Algorithmic Thinking

Welcome back Chris Beck!

You asked for comments on the Princeton essay, so here they are. Professionally, every field of science has been bemoaning how it must explain its fundamental methodology and importance to public, starting with Galileo and the Catholic Church. Computer science is unique in that it is the most intimate form of technology, the one we interact with the most on a daily basis. Yet, the basic paradigm is not to show people the code, to lock software down as much as possible. Programming is a trade, making little trinkets, and programmers are mere tradesmen.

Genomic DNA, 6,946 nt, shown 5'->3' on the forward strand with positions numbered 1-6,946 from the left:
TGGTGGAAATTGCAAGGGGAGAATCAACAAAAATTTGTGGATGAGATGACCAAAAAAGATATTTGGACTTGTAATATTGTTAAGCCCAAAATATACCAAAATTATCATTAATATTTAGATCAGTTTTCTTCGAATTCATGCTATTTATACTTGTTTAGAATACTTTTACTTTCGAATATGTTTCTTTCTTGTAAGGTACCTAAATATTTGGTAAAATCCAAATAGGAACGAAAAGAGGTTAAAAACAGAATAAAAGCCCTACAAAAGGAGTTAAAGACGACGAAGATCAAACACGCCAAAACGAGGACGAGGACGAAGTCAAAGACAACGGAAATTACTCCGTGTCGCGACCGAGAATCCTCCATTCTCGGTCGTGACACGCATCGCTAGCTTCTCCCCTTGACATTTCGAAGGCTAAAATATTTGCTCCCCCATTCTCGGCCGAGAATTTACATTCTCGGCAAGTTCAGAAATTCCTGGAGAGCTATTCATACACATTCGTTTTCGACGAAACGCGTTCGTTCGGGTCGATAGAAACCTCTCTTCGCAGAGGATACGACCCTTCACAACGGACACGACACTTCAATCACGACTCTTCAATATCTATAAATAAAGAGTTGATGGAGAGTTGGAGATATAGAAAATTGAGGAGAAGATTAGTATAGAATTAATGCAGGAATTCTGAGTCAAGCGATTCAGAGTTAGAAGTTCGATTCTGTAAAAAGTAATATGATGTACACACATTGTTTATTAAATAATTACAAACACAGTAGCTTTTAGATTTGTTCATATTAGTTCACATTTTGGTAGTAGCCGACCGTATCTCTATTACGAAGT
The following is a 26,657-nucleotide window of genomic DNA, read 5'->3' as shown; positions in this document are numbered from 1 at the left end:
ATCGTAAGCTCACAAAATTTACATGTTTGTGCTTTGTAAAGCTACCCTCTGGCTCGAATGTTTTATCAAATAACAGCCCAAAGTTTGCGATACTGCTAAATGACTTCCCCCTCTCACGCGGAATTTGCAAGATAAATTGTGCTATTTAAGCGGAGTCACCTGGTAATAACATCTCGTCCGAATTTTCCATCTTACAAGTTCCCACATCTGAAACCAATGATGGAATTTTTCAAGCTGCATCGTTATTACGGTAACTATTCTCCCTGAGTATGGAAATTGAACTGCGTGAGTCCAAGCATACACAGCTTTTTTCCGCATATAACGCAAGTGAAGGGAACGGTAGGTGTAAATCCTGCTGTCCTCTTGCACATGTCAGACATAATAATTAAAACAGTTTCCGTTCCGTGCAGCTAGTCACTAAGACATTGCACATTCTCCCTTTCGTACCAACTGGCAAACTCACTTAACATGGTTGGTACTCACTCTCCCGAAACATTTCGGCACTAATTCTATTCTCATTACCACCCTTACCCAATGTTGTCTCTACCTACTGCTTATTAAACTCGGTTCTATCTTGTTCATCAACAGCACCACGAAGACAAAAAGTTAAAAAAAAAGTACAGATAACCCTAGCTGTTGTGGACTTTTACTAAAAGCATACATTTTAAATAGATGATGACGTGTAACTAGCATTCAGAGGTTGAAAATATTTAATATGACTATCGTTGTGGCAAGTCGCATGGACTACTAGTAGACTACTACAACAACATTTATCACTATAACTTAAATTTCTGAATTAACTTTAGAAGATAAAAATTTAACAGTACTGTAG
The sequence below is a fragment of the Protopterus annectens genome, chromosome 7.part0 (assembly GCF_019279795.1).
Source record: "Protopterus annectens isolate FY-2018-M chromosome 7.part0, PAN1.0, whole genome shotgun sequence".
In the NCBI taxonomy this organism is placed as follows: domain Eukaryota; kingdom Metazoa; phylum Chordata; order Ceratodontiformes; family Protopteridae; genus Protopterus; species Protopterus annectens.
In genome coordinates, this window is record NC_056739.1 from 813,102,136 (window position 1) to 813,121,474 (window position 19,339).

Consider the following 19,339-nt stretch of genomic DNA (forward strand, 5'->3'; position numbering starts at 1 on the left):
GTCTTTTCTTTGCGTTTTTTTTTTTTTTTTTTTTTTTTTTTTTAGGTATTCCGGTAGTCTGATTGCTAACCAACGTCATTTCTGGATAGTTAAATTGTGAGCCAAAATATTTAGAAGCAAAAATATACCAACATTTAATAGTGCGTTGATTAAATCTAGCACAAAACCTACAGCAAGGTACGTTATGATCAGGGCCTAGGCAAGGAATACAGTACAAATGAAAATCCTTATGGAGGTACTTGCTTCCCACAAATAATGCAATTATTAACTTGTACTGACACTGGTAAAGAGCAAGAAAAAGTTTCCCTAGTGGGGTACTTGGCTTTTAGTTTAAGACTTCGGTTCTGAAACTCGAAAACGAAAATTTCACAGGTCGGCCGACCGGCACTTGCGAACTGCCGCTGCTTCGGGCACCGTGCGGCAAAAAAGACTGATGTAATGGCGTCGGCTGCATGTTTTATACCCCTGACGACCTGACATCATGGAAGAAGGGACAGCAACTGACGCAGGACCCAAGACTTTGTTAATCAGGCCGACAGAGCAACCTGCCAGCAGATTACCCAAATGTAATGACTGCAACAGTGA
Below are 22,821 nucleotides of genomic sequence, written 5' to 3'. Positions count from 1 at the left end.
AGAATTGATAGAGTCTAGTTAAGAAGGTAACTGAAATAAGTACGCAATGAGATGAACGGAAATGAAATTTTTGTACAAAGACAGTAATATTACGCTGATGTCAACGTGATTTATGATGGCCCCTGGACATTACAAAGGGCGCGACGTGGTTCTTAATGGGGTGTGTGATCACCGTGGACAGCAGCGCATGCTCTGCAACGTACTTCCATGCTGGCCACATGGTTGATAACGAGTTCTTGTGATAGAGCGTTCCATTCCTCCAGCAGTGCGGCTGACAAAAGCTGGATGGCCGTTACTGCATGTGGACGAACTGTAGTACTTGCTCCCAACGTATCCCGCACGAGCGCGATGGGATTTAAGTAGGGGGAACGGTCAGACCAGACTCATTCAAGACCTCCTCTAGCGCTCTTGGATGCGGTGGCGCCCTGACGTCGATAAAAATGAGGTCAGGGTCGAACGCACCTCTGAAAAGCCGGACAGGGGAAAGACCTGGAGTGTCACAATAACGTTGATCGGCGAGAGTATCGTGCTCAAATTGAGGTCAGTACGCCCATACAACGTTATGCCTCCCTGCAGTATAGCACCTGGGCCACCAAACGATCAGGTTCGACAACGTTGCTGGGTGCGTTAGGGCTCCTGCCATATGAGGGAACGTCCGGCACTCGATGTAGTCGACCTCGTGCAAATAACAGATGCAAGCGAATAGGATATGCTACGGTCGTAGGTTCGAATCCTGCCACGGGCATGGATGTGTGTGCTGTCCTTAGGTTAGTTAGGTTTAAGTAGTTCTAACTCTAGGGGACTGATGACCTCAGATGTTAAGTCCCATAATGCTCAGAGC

Computer Scientists should distinguish their field from the mechanics of making a computer work. I am not a computer scientist (but I do play one on TV), and it seems to me that the paradigm of CS is an algorithmic understanding of phenomenon. An algorithmic view of reality can be incredibly power, by reducing complex systems to discrete steps, we gain insight. Keegan once said that he finds programming very humanistic, he imagines himself as the computer, and acts out the steps he would take to solve a problem. What kind of complex systems would we reduce if we looked at them from the level of basic agent, and developed a simple fool-proof algorithm for solving them? (I'm thinking healthcare here, but there should be other examples.)

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